Wooden Armour
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Basic Information

This is armour made of wood. For convenience, we can allow wood to encompass everything from actual slices of tree and scads of bark through bamboo, rattan and even coconut fibre. Probably wicker as well.

Wood isn't great stuff to make armour out of - it may be a lot lighter than metal and easier to work, but it lacks both strength and flexibility. Wooden armour will only tend to appear in cultures that lack easy access to metal and leather. Historically it appears mainly in South and Central America, South East Asia (particularly bamboo and laminated wood) and the Pacific Islands (including the fibre matting previously mentioned). Some examples of highly decorative ceremonial armour made from carved wood also appear in China and Korea.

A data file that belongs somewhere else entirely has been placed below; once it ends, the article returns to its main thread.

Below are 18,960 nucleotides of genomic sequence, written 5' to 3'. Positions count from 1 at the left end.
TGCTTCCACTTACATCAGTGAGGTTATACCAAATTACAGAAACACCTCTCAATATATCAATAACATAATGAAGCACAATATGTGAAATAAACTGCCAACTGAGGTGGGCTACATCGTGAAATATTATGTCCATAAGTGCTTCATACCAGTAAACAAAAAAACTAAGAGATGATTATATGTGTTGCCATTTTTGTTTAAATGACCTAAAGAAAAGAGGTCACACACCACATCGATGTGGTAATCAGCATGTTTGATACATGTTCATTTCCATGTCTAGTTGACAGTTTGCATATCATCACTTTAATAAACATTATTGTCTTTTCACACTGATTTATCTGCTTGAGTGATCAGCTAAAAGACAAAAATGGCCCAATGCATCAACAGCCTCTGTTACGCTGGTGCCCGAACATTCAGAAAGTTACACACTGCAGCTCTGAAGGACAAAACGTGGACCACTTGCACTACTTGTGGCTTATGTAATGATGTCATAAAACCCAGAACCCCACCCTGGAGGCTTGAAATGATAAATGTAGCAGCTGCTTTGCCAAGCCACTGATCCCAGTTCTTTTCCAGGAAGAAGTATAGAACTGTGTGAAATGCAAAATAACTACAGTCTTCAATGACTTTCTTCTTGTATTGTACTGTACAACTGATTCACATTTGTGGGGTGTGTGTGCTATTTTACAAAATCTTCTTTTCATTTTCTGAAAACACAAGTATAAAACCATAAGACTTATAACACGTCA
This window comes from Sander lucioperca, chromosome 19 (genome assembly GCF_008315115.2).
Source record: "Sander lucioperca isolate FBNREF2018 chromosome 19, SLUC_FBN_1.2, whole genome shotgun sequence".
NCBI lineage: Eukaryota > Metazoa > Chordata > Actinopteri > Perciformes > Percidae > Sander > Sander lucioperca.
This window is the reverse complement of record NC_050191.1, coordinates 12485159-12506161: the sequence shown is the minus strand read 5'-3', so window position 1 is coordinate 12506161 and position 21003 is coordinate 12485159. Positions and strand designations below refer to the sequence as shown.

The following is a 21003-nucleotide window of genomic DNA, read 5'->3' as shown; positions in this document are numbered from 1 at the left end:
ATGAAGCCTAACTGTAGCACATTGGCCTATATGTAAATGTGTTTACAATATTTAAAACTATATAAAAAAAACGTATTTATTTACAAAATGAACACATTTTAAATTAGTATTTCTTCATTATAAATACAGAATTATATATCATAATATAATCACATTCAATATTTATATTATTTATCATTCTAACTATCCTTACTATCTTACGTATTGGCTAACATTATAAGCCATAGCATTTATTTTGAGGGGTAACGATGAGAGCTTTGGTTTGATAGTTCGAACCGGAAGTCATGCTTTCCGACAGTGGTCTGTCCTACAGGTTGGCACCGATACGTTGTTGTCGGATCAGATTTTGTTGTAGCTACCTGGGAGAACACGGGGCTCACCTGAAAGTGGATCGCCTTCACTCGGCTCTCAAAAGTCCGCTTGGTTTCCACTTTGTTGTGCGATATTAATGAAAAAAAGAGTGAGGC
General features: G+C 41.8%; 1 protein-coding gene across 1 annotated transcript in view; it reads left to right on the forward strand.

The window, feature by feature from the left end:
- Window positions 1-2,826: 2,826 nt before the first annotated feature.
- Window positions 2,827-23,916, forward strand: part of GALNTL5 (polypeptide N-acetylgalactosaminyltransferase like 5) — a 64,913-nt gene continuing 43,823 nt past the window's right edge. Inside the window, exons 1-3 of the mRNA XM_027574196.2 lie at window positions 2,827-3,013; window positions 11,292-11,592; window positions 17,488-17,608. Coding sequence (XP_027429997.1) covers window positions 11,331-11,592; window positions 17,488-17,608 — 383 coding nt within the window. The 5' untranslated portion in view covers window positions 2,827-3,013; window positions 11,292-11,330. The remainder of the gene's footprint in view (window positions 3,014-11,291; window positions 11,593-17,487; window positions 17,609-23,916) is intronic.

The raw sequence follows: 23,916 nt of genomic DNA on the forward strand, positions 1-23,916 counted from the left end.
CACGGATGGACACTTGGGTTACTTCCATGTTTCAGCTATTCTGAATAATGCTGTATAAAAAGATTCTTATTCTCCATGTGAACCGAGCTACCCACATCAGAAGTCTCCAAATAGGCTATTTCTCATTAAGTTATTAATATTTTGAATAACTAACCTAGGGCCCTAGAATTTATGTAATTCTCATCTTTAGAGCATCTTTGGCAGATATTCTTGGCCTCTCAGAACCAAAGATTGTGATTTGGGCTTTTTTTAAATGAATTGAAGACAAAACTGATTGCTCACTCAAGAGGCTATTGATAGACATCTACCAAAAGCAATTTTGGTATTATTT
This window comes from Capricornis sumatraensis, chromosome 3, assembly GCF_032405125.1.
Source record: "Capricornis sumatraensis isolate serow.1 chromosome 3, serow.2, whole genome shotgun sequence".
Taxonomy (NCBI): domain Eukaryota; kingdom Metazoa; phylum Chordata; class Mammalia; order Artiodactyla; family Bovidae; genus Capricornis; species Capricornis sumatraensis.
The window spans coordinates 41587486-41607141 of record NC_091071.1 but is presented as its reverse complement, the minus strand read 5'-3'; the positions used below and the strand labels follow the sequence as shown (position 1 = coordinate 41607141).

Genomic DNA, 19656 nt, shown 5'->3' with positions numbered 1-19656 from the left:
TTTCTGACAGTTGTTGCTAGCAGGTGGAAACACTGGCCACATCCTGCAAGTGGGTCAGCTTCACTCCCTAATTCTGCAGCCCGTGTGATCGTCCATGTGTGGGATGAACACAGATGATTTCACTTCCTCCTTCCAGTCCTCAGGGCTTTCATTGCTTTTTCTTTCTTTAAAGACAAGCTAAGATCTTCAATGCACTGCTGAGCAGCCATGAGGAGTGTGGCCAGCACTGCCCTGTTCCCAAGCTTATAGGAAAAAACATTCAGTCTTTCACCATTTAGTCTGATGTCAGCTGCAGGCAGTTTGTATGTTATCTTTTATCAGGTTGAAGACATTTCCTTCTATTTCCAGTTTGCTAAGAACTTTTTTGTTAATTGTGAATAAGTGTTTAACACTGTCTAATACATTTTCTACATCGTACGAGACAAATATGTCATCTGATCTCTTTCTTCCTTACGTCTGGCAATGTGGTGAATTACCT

Styles of construction may resemble splint mail, scale mail, lamellar armour or even pieces of plate armour. In some cases a suit of armour may include pieces of wood as well as metal and leather (as in the case of some Japanese suits of lamellar).

The only armour in which most people would expect to encounter wood would be shields - wood is the normal material for these.

Sources

Bibliography
1. full source reference

Game and Story Use

  • This is the stuff the jungle dwelling tribals will wear - and the PCs may end up adopting. Very useful if you want to set a campaign in the Pacific Rim - metal armoured 'Westerners' may find that adopting local kit makes swimming and general swamp and jungle life a lot easier and saves a lot of de-rusting.
  • Those ceremonial wooden suits might make interesting - but useless - treasure, or be indicative of a culture so decadent that its guards of state are no longer properly equipped for battle.
  • Fantasy - or high biotech - cultures may use engineered woods with far better characteristics. These would be ideal for elves for example.
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